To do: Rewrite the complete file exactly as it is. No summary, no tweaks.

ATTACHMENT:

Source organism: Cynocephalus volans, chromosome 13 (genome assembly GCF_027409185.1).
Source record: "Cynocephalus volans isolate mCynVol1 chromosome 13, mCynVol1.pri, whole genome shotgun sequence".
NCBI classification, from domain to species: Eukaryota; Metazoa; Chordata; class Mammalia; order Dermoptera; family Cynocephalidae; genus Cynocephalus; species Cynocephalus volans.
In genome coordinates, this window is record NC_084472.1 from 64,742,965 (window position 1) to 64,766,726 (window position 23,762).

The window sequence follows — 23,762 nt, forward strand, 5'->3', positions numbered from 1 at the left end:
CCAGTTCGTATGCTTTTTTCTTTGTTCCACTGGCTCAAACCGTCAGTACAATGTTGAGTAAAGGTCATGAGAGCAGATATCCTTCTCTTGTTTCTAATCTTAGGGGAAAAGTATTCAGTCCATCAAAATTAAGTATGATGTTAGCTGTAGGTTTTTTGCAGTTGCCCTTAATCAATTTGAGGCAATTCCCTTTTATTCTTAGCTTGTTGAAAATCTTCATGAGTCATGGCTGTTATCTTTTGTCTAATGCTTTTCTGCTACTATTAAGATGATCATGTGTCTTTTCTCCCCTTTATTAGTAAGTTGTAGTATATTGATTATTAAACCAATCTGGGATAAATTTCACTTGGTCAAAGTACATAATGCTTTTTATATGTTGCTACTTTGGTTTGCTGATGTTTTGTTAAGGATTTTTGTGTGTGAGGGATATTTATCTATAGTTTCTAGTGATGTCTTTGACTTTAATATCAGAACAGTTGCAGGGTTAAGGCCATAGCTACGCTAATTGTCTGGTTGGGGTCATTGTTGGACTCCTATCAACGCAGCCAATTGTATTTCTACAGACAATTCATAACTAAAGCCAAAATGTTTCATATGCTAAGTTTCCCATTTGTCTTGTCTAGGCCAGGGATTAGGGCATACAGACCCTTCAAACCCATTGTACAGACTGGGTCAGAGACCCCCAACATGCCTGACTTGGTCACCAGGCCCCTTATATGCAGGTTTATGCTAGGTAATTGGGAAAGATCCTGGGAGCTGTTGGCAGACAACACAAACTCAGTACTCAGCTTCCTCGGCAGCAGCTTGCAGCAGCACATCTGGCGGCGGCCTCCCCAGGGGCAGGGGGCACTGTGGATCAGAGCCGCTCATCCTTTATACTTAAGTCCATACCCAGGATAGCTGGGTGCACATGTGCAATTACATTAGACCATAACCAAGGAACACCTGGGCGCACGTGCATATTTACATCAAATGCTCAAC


Source organism: Cynocephalus volans, chromosome 13 (genome assembly GCF_027409185.1).
Source record: "Cynocephalus volans isolate mCynVol1 chromosome 13, mCynVol1.pri, whole genome shotgun sequence".
NCBI classification, from domain to species: Eukaryota; Metazoa; Chordata; class Mammalia; order Dermoptera; family Cynocephalidae; genus Cynocephalus; species Cynocephalus volans.
In genome coordinates, this window is record NC_084472.1 from 64,742,965 (window position 1) to 64,766,726 (window position 23,762).

The window sequence follows — 23,762 nt, forward strand, 5'->3', positions numbered from 1 at the left end:
CCAGTTCGTATGCTTTTTTCTTTGTTCCACTGGCTCAAACCGTCAGTACAATGTTGAGTAAAGGTCATGAGAGCAGATATCCTTCTCTTGTTTCTAATCTTAGGGGAAAAGTATTCAGTCCATCAAAATTAAGTATGATGTTAGCTGTAGGTTTTTTGCAGTTGCCCTTAATCAATTTGAGGCAATTCCCTTTTATTCTTAGCTTGTTGAAAATCTTCATGAGTCATGGCTGTTATCTTTTGTCTAATGCTTTTCTGCTACTATTAAGATGATCATGTGTCTTTTCTCCCCTTTATTAGTAAGTTGTAGTATATTGATTATTAAACCAATCTGGGATAAATTTCACTTGGTCAAAGTACATAATGCTTTTTATATGTTGCTACTTTGGTTTGCTGATGTTTTGTTAAGGATTTTTGTGTGTGAGGGATATTTATCTATAGTTTCTAGTGATGTCTTTGACTTTAATATCAGAACAGTTGCAGGGTTAAGGCCATAGCTACGCTAATTGTCTGGTTGGGGTCATTGTTGGACTCCTATCAACGCAGCCAATTGTATTTCTACAGACAATTCATAACTAAAGCCAAAATGTTTCATATGCTAAGTTTCCCATTTGTCTTGTCTAGGCCAGGGATTAGGGCATACAGACCCTTCAAACCCATTGTACAGACTGGGTCAGAGACCCCCAACATGCCTGACTTGGTCACCAGGCCCCTTATATGCAGGTTTATGCTAGGTAATTGGGAAAGATCCTGGGAGCTGTTGGCAGACAACACAAACTCAGTACTCAGCTTCCTCGGCAGCAGCTTGCAGCAGCACATCTGGCGGCGGCCTCCCCAGGGGCAGGGGGCACTGTGGATCAGAGCCGCTCATCCTTTATACTTAAGTCCATACCCAGGATAGCTGGGTGCACATGTGCAATTACATTAGACCATAACCAAGGAACACCTGGGCGCACGTGCATATTTACATCAAATGCTCAAC